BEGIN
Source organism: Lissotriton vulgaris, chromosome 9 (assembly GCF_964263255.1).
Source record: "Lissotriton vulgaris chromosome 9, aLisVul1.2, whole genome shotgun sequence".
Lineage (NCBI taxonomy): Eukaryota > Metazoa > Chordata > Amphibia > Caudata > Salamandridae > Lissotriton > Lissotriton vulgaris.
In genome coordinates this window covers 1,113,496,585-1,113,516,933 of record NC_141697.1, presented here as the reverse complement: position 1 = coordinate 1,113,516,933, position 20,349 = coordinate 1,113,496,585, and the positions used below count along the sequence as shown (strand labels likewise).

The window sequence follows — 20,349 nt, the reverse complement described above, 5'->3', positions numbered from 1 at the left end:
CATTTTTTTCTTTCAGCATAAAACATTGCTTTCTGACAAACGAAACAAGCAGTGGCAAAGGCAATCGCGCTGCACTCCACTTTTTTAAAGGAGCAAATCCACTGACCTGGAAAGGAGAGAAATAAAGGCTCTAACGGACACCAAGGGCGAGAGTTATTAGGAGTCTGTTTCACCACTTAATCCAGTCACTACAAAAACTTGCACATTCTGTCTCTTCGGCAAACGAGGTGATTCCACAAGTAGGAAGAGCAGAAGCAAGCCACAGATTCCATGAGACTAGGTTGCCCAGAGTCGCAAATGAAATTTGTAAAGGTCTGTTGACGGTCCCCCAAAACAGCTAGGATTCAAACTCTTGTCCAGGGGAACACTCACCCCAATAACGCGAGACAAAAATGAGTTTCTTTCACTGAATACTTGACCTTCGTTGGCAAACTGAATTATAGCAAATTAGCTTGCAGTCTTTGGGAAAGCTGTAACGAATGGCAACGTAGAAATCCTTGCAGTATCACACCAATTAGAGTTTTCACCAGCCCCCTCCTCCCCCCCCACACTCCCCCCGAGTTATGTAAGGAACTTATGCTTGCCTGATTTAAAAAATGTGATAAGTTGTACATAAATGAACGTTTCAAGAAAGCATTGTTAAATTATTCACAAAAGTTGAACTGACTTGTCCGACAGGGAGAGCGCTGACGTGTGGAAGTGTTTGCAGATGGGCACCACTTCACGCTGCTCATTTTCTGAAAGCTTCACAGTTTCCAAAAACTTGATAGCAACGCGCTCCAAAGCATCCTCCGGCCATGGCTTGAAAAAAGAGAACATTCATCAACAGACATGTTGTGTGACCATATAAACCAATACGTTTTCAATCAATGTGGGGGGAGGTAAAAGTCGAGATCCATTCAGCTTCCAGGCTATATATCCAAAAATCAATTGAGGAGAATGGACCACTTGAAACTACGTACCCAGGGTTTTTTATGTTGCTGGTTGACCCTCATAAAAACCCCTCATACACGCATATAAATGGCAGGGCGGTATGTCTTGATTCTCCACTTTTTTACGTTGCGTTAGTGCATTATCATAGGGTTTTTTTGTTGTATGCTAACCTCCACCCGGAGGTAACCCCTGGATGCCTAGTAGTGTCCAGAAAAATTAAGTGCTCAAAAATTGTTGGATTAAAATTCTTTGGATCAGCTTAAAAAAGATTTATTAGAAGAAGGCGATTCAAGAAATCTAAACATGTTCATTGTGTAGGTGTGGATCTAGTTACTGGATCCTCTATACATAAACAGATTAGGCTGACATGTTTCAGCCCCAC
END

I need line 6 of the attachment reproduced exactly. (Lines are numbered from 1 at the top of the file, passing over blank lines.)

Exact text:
CATTTTTTTCTTTCAGCATAAAACATTGCTTTCTGACAAACGAAACAAGCAGTGGCAAAGGCAATCGCGCTGCACTCCACTTTTTTAAAGGAGCAAATCCACTGACCTGGAAAGGAGAGAAATAAAGGCTCTAACGGACACCAAGGGCGAGAGTTATTAGGAGTCTGTTTCACCACTTAATCCAGTCACTACAAAAACTTGCACATTCTGTCTCTTCGGCAAACGAGGTGATTCCACAAGTAGGAAGAGCAGAAGCAAGCCACAGATTCCATGAGACTAGGTTGCCCAGAGTCGCAAATGAAATTTGTAAAGGTCTGTTGACGGTCCCCCAAAACAGCTAGGATTCAAACTCTTGTCCAGGGGAACACTCACCCCAATAACGCGAGACAAAAATGAGTTTCTTTCACTGAATACTTGACCTTCGTTGGCAAACTGAATTATAGCAAATTAGCTTGCAGTCTTTGGGAAAGCTGTAACGAATGGCAACGTAGAAATCCTTGCAGTATCACACCAATTAGAGTTTTCACCAGCCCCCTCCTCCCCCCCCACACTCCCCCCGAGTTATGTAAGGAACTTATGCTTGCCTGATTTAAAAAATGTGATAAGTTGTACATAAATGAACGTTTCAAGAAAGCATTGTTAAATTATTCACAAAAGTTGAACTGACTTGTCCGACAGGGAGAGCGCTGACGTGTGGAAGTGTTTGCAGATGGGCACCACTTCACGCTGCTCATTTTCTGAAAGCTTCACAGTTTCCAAAAACTTGATAGCAACGCGCTCCAAAGCATCCTCCGGCCATGGCTTGAAAAAAGAGAACATTCATCAACAGACATGTTGTGTGACCATATAAACCAATACGTTTTCAATCAATGTGGGGGGAGGTAAAAGTCGAGATCCATTCAGCTTCCAGGCTATATATCCAAAAATCAATTGAGGAGAATGGACCACTTGAAACTACGTACCCAGGGTTTTTTATGTTGCTGGTTGACCCTCATAAAAACCCCTCATACACGCATATAAATGGCAGGGCGGTATGTCTTGATTCTCCACTTTTTTACGTTGCGTTAGTGCATTATCATAGGGTTTTTTTGTTGTATGCTAACCTCCACCCGGAGGTAACCCCTGGATGCCTAGTAGTGTCCAGAAAAATTAAGTGCTCAAAAATTGTTGGATTAAAATTCTTTGGATCAGCTTAAAAAAGATTTATTAGAAGAAGGCGATTCAAGAAATCTAAACATGTTCATTGTGTAGGTGTGGATCTAGTTACTGGATCCTCTATACATAAACAGATTAGGCTGACATGTTTCAGCCCCAC